Child sexual abuse affects the quality of life of hundreds of millions of people in theUnited States and world-wide. Few conditions affect that many people. Yet, aside from hugemedia reaction and legislation meant to incapacitate perpetrators, child sexual abuse is one of themost neglected social problems in modern times. Survivors often have no one to talk to andfamilies are on their own to figure out what to do. The public discourses focuses on perpetrators,with the result that services and care for child survivors are inadequate.Few services exist in the United States and internationally. The general public remainsuneducated. What they know is informed by myths and misunderstandings with the result thatmost children believe sexual abuse is their own fault. Most survivors suffer in silence out of fear of the responses they will get if they talk about it. In many countries, victims are ostracized andeven killed. Family members protect perpetrators and punish victims out of fear of publicdisgrace and destitution. When peers learn that a child has been sexually abused, some bully andharass child survivors to the point where children have to transfer schools to maintain anysemblance of mental health.The lack of public will to provide services and wide-spread education protects perpetrators. As a result, child sexual abuse continues. I have been working in the field for almost 30 years and continue to hope that one day there will be a world-wide awakening to whatwe are allowing to happen to so many children.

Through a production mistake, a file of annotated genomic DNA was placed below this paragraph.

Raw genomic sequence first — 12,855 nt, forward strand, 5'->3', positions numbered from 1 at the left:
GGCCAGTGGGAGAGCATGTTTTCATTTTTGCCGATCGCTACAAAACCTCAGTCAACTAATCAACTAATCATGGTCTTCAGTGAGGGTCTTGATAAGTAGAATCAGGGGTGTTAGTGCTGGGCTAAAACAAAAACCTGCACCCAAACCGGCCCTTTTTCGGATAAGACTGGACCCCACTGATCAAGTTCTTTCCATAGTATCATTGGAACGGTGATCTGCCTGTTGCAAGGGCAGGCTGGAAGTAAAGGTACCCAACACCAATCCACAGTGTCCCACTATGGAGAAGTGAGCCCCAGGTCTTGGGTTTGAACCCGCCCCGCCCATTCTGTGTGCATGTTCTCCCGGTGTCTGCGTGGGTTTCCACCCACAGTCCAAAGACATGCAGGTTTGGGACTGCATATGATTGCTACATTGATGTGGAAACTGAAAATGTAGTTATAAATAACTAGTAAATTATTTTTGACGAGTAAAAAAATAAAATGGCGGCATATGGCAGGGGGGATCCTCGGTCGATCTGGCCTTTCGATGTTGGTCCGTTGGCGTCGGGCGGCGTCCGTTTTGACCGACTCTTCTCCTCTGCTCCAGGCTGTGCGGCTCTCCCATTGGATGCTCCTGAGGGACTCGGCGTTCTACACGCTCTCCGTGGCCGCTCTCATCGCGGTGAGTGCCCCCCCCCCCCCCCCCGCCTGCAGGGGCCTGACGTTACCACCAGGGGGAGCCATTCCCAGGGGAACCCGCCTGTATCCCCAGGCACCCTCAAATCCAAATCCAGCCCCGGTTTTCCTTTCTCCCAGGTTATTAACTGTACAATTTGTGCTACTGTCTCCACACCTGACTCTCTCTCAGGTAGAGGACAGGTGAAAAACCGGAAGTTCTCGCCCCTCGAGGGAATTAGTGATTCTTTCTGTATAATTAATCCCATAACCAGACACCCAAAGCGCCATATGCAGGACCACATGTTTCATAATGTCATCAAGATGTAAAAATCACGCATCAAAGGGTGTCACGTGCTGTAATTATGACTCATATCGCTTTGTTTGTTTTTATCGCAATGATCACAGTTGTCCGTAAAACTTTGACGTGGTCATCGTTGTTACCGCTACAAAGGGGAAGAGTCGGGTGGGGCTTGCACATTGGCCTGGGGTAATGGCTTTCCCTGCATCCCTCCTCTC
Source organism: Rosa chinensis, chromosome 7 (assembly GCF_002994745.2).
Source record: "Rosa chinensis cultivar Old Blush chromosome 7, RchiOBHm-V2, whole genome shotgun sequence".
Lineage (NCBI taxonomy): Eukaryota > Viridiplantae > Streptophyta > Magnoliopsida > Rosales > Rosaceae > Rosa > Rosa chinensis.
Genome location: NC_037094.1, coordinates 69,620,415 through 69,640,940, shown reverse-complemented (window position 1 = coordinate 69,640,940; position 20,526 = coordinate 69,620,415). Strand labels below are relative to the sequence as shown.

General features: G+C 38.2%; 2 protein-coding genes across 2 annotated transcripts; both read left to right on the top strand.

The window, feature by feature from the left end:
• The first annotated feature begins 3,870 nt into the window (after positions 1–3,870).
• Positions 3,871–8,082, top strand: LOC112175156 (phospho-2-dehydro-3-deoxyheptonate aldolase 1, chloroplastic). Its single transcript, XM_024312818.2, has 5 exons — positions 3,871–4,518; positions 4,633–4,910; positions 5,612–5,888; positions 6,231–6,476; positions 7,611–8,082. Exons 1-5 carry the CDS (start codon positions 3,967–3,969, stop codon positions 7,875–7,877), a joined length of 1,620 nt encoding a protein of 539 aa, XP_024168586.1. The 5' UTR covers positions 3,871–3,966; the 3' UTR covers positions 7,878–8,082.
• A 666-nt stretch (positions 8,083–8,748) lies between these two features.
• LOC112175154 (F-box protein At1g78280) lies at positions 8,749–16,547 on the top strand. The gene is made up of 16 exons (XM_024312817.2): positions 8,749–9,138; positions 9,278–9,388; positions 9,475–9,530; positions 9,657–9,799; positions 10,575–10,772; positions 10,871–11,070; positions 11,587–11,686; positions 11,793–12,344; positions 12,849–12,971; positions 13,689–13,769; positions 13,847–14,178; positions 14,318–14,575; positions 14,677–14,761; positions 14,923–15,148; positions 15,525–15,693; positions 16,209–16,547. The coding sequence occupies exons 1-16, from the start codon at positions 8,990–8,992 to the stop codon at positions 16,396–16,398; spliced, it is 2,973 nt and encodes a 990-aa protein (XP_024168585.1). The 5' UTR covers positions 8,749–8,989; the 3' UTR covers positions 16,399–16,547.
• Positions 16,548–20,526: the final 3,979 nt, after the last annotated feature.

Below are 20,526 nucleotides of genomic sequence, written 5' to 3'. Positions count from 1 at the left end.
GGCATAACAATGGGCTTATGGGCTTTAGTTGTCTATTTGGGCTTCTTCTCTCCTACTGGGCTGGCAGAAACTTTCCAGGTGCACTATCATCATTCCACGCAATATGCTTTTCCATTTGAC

Forms of Child Sexual Abuse
Sexual abuse of children takes different forms: incest, child molestation by personschildren know, child molestation by strangers, pornography, child prostitution and trafficking,
 
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temple prostitution, forced child marriages, and rape in war. Sexual abuse that strangers commitgets the most publicity, especially if children are abducted, but more than ninety percent of allsexual abuse is perpetrated by family members, friends of the family, and other persons childrenknow. It is important to identify child sexual abuse wherever it occurs and not be blinded bymisleading assumptions.Whatever forms child sexual abuse takes, children experience an abuse of power, whereolder, stronger, and often more knowledgeable persons take advantage of them for their ownsexual gratification. Children need empathy, understanding, and education about what happenedto them. One of the most helpful words children can hear when they are sexually abused is thewords that a mother said to her child:
“I’m so sorry this happened to you. I love you, and I amhere for you.”
Parents must do whatever it takes to be responsive to the hurt their children haveexperienced.Perpetrators require clear messages that what they do harms children for their life times.There is no justification for the use of children for sexual and emotional gratification. It isexploitation pure and simple. Children require protection from those who would harm them. Non-offending parents, persons children know, and the general public all have parts to play in prevention and in helping children recover. Simply understanding that perpetrators takeadvantage of children, that sexual abuse harms children, and that perpetrators have full and soleresponsibility for children sexual abuse is a start.
Denial
Family members can have a hard time believing that someone they know, love, and trustcan sexually abuse. When ten year-old Ronnie learned from his mother that the uncle heidolized had sexually abused his own daughter, Ronnie ran into his bedroom, slammed the door,and yelled, “You’re lying to me.”